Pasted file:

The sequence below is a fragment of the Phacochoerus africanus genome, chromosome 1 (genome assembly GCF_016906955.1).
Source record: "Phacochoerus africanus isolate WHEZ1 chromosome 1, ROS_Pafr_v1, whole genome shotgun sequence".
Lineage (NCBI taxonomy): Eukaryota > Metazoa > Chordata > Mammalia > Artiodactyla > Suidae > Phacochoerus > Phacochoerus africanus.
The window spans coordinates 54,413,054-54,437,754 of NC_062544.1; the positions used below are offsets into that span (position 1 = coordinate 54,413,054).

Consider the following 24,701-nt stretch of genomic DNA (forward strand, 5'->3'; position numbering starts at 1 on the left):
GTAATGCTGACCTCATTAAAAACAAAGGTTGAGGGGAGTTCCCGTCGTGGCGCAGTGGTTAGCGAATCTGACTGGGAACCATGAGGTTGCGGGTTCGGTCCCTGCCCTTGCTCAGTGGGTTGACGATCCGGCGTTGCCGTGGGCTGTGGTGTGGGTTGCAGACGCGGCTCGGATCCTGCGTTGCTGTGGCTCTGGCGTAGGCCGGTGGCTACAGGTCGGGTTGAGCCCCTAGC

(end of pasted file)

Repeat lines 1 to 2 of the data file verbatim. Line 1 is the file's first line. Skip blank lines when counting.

The sequence below is a fragment of the Phacochoerus africanus genome, chromosome 1 (genome assembly GCF_016906955.1).
Source record: "Phacochoerus africanus isolate WHEZ1 chromosome 1, ROS_Pafr_v1, whole genome shotgun sequence".